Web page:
The wider pass-through window eliminated a major bottleneck. Radiant heat strips were added behind stacks of plates on shelves, and more plates are stored in a new warming unit. A heat lamp above the slicer keeps smoked product at temp while it’s being readied for service. And “double-wide” heat lamps on the hot side of the pass-through window provide the final step in preventing heat loss from plated food.

The team added a new prep pantry so servers could pick up salads and desserts away from the hot food action. “We added soup wells there so servers could dish up soups themselves, too,” Bendas notes.

The Deland Sonny’s also is testing a new method for side-dish production. Instead of relying on steam wells for heating and holding corn-on-the-cob, “we switched to microwaves and heat cobs to order,” Bendas says. “The microwaves improve small-batch production.”

Another test involving small batch production is a new method for preparing side dishes. “Now we’re portioning prepared sides into gallon-sized pouches, heat-sealing the bags and rapid-chilling them in an ice bath. When the item is needed on the line, cooks can grab a portion from our inventory and rethermalize it one gallon at a time,” Bendas says. “It keeps the food quality high and reduces food waste.”

Although all the kitchen changes at Sonny’s are relatively tucked away from guests’ view, clutter reduction figured into the redesign as well.

“We added angled shelving above the pass-through window to hold carryout packaging and to clear counter space for our finishing cooks. The shelves hide clamshell stacks from view,” Bendas says.

Technology Boost

Technology also has helped speed production at the Deland Sonny’s. Instead of printers, the restaurant uses three strategically placed flat-screen monitors—part of a system supplied by Aloha—to tell cooks what and when to prepare.

In addition to cookline support, “the web-based technology lets me track kitchen progress from any computer,” McNab says. “I can log on in the morning from home to see what kind of ticket times they ran the night before, even down to the per-station level.”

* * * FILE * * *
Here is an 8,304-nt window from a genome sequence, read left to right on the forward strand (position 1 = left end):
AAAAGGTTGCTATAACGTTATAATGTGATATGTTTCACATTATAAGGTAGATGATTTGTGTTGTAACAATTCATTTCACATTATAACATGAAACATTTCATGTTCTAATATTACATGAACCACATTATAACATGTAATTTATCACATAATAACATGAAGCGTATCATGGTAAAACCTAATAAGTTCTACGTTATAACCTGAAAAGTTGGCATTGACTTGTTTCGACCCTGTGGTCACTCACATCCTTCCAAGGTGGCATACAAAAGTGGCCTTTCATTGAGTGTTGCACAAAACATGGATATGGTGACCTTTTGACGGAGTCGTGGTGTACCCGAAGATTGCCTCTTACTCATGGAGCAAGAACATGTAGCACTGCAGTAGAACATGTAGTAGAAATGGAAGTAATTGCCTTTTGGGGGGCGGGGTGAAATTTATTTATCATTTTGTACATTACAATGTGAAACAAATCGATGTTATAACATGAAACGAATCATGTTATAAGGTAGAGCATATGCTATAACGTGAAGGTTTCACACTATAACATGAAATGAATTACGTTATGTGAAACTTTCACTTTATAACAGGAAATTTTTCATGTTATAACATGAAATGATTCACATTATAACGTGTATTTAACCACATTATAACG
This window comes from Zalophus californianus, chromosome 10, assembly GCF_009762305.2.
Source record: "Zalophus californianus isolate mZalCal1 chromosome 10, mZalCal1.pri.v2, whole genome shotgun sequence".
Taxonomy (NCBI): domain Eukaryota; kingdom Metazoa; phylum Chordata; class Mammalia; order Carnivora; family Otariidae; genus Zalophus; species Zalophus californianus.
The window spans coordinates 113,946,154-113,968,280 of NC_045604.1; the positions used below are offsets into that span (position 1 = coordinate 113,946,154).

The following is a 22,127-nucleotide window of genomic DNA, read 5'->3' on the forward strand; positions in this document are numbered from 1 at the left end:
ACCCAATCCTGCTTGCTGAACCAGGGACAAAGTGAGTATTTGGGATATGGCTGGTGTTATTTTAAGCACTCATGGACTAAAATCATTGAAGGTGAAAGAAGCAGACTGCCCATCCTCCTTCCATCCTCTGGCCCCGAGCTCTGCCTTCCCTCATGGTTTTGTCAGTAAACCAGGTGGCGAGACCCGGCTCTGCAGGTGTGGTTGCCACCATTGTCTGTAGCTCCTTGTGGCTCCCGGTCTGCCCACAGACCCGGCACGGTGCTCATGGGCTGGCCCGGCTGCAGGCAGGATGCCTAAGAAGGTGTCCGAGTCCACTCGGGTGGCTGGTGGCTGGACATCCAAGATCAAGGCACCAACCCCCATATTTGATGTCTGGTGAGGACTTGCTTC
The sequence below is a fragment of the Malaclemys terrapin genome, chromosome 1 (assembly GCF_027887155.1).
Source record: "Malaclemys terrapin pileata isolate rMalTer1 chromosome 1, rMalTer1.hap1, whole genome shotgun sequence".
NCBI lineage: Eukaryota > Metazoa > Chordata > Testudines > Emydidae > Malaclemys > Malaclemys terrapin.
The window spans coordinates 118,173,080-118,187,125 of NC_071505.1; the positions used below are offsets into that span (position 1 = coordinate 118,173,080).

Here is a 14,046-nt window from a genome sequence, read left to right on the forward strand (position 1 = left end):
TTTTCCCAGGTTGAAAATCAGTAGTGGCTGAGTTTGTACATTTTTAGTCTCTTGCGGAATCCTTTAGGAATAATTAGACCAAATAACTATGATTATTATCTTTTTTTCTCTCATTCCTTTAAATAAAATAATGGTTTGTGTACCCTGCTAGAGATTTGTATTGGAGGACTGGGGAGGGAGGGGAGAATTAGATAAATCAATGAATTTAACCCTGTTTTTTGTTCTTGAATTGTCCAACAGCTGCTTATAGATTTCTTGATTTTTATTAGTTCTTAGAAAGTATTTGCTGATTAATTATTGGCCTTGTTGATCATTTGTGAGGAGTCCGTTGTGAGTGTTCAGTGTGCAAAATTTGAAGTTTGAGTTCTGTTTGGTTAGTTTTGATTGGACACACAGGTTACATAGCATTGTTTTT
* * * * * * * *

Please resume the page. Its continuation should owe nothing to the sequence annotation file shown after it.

The Aloha software also tracks sales, labor costs, comps, theoretical food cost versus actual usage and more. “Data from all seven stores displays on one overview screen, but I can also dial down to view specifics from each store,” McNab says.

A Look Ahead

As a test site, the Deland store is being closely watched by Sonny’s corporate as a model for stores to come. But McNab is already applying lessons learned in Deland to his six other Sonny’s restaurants.

“We’ve added the smaller smoker to all our cooklines—it really helps quality and flow of food,” McNab says. “We’ve also added rethermalizers and the pouch system for our sides, and installed extra heat lamps in pass-through windows.”

Bendas adds, “Down the road, we’d love to see future Sonny’s stores using more efficient fryers, warewashers and broilers, to save on energy. But it’s a matter of capital cost. If you can show benefits and a quick payout, the upgrades will make sense.”

“Sonny’s is always looking for ways to make our guests experience better by making design and operational improvements. We are very optimistic that many of the changes that have been incorporated into the Deland Sonny’s Restaurant will continue to move the chain forward,” says Sonny’s Chairman and CEO Bob Yarmuth. “So far, the results are very encouraging.”



SPECS

Menu/Segment: Family casual dining barbeque

Headquarters: Winter Park, Fla.

Number of Units: 127 in nine states

Size: 4,400 sq. ft.

Seating: 155 seats + 8 lunch counter seats

FF&E: $300,000

Technology Package: $45,000 (including POS)

Kitchen Design: Synergy Restaurant Consultants, Laguna Nigel, Calif.—Danny Bendas, managing partner + Coastline Design, Costa Mesa, Calif.—Bob Kuchinski, president